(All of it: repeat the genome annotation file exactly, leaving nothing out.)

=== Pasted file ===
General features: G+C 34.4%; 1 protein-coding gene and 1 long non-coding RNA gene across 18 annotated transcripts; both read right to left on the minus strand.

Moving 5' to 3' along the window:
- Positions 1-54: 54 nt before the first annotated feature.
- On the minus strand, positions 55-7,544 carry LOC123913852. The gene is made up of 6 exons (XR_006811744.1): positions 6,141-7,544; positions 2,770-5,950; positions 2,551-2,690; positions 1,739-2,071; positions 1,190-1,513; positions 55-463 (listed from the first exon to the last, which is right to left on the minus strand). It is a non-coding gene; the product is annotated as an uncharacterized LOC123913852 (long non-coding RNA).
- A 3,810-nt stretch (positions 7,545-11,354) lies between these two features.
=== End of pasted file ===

General features: G+C 34.4%; 1 protein-coding gene and 1 long non-coding RNA gene across 18 annotated transcripts; both read right to left on the minus strand.

Moving 5' to 3' along the window:
- Positions 1-54: 54 nt before the first annotated feature.
- On the minus strand, positions 55-7,544 carry LOC123913852. The gene is made up of 6 exons (XR_006811744.1): positions 6,141-7,544; positions 2,770-5,950; positions 2,551-2,690; positions 1,739-2,071; positions 1,190-1,513; positions 55-463 (listed from the first exon to the last, which is right to left on the minus strand). It is a non-coding gene; the product is annotated as an uncharacterized LOC123913852 (long non-coding RNA).
- A 3,810-nt stretch (positions 7,545-11,354) lies between these two features.